Finally, the author fails to mention the fact that many students do seek seasonal employment in the form of internships or attachments. These internships are usually unpaid. When I did my internship, I had to wake up at 4am every day in order to get public transportation (which I paid for by the way), just so I could arrive at 8am sharp where I worked. Then I'd have to feed myself throughout the day and then repeat the 1.5 hour transit home in choked traffic, sometimes waiting for hours just to get a ride home, not to mention risk being robbed or kidnapped by miscreants in the evening and get home exhausted to repeat the cycle the next day. I did in fact get kidnapped and robbed in one these public transports once, and robbed another time, just so you know I'm not making it up. So, would you say that it was worth it for me to go through such a permanently scarring situation to gain work experience and not be paid even a cent for it? I'm not sure. The jury's still out on that one.

While my case may be extreme, I'm not sure the pay is worth the time, pain and exhaustion a student would have to endure to work part time in Ghana. Just in case the author forgot, minimum wage in the West is still like decades removed from minimum wage in Ghana. I'm not saying that the wages should be the same, but even if we consider the economic situation, minimum wage from a part time job in Ghana is not sufficient to even cover the cost of transportation to and from the job. That is simply not the case for students in the west, who can access public transport or their own cars on better roads or rail systems. Let's not forget, the pay can at the very least cover the transport fare.

I'm not saying by this rejoinder that Ghanaian students shouldn't work. I am saying that it is not feasible. Its not because we are lazy or proud. As I have pointed out, the reasons for looking down on certain jobs are based on cultural factors and not just the 'ick' factor. Aside from that, many students travel outside the country and take up these very same jobs because they're available to them and the culture is different. Some students are engaged in some of these jobs in Ghana when they can find them. As an example, a friend of mine owned a taxi while in the university and drove it himself at night or over the weekends. He's an exception because many of the above mentioned factors make it difficult for the majority of students to do the same or similar jobs.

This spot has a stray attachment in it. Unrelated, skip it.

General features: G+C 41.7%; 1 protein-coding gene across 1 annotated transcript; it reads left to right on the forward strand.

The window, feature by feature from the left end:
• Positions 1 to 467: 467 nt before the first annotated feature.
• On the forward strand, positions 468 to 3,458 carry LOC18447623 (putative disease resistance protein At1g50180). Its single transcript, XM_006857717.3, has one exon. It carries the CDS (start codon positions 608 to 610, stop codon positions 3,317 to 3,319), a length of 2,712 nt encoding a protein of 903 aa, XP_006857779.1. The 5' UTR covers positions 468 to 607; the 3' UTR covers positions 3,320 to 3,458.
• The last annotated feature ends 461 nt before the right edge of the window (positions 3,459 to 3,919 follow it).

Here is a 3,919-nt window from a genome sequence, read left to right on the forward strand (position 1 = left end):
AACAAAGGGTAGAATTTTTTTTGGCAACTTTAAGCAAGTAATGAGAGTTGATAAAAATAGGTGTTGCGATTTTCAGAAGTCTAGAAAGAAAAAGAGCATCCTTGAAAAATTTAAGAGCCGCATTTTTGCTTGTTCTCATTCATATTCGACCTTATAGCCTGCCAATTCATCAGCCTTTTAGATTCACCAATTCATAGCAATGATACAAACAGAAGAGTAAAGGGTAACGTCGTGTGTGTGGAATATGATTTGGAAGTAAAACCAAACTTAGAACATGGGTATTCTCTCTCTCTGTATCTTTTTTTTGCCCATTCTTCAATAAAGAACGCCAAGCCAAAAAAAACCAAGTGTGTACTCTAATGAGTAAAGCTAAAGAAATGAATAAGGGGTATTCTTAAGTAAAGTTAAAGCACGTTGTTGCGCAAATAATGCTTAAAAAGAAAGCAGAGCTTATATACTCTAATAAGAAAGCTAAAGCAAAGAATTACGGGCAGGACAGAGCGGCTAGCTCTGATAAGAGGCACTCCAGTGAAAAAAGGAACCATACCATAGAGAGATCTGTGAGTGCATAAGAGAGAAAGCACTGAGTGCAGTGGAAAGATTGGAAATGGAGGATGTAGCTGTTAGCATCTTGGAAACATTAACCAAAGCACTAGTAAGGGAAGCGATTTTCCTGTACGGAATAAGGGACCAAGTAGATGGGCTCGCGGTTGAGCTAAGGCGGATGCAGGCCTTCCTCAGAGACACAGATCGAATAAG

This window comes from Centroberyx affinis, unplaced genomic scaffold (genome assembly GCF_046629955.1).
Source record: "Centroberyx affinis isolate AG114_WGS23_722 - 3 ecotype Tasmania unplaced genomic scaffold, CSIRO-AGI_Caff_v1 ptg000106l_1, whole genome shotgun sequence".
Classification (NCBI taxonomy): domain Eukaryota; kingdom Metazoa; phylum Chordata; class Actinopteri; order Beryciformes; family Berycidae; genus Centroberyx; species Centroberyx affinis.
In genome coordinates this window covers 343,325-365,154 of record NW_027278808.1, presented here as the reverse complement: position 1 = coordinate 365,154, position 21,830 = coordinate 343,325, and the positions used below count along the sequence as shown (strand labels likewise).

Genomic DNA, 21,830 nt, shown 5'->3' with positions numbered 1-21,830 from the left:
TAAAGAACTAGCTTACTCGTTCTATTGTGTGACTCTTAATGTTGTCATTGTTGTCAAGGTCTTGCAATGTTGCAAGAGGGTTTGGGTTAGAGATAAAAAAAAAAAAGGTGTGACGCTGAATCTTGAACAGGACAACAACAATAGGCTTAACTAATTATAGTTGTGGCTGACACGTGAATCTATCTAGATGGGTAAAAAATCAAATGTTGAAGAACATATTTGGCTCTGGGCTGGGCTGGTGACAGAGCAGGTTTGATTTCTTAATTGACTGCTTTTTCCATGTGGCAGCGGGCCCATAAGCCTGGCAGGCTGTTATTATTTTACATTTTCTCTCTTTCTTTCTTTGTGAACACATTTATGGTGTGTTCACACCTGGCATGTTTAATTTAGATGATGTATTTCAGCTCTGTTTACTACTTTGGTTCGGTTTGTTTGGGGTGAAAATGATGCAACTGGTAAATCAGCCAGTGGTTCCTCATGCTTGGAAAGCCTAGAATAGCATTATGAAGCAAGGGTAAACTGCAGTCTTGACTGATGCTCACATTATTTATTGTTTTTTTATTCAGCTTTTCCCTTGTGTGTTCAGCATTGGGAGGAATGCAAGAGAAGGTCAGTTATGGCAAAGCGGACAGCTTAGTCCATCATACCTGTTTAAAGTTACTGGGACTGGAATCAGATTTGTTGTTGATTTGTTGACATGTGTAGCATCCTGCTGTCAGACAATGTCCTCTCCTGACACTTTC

When our country  gets to the point where one day many of the wage, security and transportation issues are dealt with then maybe working while in school would become more popular .
Till then, perhaps it is more beneficial for Ghanaian students to engage in entrepreneurial activities like starting their own small businesses or work online with Odesk and other legitimate websites. That's already happening, since the owners of many successful companies such as Pistis started while they were in university. Let's hope that this continues, but perhaps the author is better off just saying No to those who request for money from him rather than making arguments based on fiction.
Alright. I think I've said enough.

Thursday, March 6, 2014

Ghana's Independence day: 57 and Held For Ransom

Ransom,noun: a consideration paid or demanded for the release of someone or something from captivity. (Webster's dictionary)
Ghana marks 57 years since Independence from British colonial rule today. Every year, I try to write something reflective of our challenges on our birthday, in the hopes that we can be clear-sighted and improve by the time our next birthday rolls around.